Can AI play a major role in supply chains, or is it just a passing trend? why AI scepticism is based on a wrong view of science, and how a rethink can succeed. Data science is now an integral part of strategic planning in many companies. We need artificial intelligence (AI) and machine learning ( ML ) to plan future developments. In retail, in particular, more and more major players are relying on AI solutions that enable precise forecasts and, for example, optimize inventories or prices. But many decision-makers do not yet believe that AI will play a major role in the future supply chains. The reason for this lies in a wrong view of science.
Science Is Seldom Clear
Many people think that science always leads to 100% certainty. We have accepted many observations around us, such as the motions of stars and bodies in the daily environment, as explainable by scientific, in this case, physical, principles (although the majority have not understood them). These insights create trust and provide us with a stable basis for life—each of these certainties results from millions of observations, scientific hypotheses, counterexamples and other parameters. However, unlike generally assumed, science cannot always guarantee absolute certainty for every question.
In many data science applications, too, the ability to make individual predictions is limited; the optimal prediction is a probability that is as individualized and sharp as possible for every possible future. Scientists and statisticians know the limits of predictability, while laypeople often think that science can, in principle, calculate and forecast everything with 100 per cent accuracy.
There is a significant difference between deterministic and probabilistic science. The former always looks for a definitive answer – for rules that can be used to 100 per cent verify an observation and prove it with certainty. There are countless examples of this, such as every swing of the pendulum, the daily sunrise, magnetic phenomena or gravity. Physicists have discovered corresponding formulas that reliably describe all observations. For example, with the invention of the parachute, we can still be scientifically certain that a human falling from a great height will healthily return to the ground. However, it is only relatively simple and isolatable processes where this works.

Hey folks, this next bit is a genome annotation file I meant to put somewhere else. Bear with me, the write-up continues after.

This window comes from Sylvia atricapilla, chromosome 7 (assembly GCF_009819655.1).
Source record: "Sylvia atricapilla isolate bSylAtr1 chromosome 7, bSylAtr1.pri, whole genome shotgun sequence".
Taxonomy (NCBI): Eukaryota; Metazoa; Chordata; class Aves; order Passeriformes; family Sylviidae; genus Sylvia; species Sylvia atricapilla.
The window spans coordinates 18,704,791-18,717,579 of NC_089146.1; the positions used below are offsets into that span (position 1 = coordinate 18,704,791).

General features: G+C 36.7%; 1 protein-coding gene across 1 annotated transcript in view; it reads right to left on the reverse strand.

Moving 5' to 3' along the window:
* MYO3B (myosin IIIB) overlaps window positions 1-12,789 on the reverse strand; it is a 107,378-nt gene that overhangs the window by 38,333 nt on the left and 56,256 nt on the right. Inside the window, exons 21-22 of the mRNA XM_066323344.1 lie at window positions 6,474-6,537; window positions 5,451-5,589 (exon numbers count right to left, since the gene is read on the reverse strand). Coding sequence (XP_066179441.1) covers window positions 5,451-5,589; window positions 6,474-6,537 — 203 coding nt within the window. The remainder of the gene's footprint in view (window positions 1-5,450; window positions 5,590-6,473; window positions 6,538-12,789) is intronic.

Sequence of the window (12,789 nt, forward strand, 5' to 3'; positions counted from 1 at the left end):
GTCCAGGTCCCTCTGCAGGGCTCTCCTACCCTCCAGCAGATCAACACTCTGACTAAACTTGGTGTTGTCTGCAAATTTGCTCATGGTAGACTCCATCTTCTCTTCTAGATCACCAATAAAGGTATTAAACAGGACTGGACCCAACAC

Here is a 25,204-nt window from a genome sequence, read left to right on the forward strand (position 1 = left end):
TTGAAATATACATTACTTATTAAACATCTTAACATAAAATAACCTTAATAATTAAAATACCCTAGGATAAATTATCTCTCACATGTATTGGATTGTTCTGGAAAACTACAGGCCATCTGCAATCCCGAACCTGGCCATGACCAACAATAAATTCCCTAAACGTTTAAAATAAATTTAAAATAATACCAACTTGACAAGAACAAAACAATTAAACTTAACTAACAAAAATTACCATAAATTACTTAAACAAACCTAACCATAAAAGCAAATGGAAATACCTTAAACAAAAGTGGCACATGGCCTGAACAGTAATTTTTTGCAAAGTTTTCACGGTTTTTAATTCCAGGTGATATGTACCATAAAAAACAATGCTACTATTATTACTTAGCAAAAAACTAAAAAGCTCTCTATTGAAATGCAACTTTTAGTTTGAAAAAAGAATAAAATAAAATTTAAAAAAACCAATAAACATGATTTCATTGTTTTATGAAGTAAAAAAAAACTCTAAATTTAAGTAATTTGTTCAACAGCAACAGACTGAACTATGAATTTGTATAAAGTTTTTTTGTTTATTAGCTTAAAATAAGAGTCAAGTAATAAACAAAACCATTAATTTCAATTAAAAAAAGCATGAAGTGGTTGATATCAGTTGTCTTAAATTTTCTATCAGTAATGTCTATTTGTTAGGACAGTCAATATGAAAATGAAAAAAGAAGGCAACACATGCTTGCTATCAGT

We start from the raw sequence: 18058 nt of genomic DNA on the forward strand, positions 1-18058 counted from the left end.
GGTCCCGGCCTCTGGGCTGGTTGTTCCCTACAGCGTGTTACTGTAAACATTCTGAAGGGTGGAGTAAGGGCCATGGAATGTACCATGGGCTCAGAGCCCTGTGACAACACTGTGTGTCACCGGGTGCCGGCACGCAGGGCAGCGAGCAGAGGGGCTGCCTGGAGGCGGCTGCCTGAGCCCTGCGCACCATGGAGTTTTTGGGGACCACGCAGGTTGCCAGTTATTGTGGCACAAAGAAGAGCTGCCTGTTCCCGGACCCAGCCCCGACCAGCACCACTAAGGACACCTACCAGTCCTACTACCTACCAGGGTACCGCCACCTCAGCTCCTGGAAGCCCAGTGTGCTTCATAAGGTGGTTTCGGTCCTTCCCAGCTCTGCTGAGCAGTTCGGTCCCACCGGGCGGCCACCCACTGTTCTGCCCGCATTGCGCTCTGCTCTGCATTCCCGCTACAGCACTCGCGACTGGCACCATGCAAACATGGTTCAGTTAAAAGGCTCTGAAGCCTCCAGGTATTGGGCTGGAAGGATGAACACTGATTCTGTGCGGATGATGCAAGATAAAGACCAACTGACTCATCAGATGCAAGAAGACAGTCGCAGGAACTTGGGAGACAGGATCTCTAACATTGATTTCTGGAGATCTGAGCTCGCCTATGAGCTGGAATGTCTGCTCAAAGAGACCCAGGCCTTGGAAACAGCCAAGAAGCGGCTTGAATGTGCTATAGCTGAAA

100% Accuracy Is Never Achieved
However, the vast majority of science is not deterministic but probabilistic. Here, too, we try to expand our knowledge of trends, patterns and regularities with as many observations as possible and forecast them in the form of probability distributions. But in most cases, we don’t get anywhere near 100 per cent accuracy as a result. There are too many factors that need to be considered for reliable knowledge, such as the speed of individual air molecules. Still, there are billions of them, and we can never measure them simultaneously. The important thing is to overcome the distinction between these two scientific principles. Humans believe in the deterministic component and always look for 100% certainty. However, most technological advances (e.g. semiconductors, computers, mobile phones) are based on phenomena that can only be scientifically described in terms of probabilities.
A striking example is a vaccination against Covid-19: If people find out that the solution offered by science is not 100 per cent effective, many decide against it – even though the vaccination is a much better alternative to corona disease. Far less serious is the decision-making process in retail. However, not implementing machine learning (ML) can have serious consequences in a business sense. Inaccuracies in procurement processes and the determination of inventories can cause massive disadvantages in sales, logistics processes, environmental aspects, and company reputation – while the competition optimizes these very parameters.
Conclusion: Machine Learning Makes Predictions More Realistic
ML is based on the same principles from which we can derive scientific knowledge, predict phenomena and influence the future for our benefit. Usually, these are ‘only’ quantified by probabilities. The more valid data is available, the more reliably the algorithm can make statistically significant predictions. But one thing is certain: as soon as observations (historical data) are used (mathematically correct), forecasts achieve significantly higher accuracy than human estimates – which are often bias-driven. However, there will never be any predictions that are 100 per cent accurate. Because people have free will, trends change.
While we humans can hardly keep up with this level of change, let alone make statistically correct predictions in real-time, ML can do this to a certain extent. Nevertheless, technology cannot work miracles, but it brings us a decisive step closer to realistically predicting the future and thus creates a decisive advantage.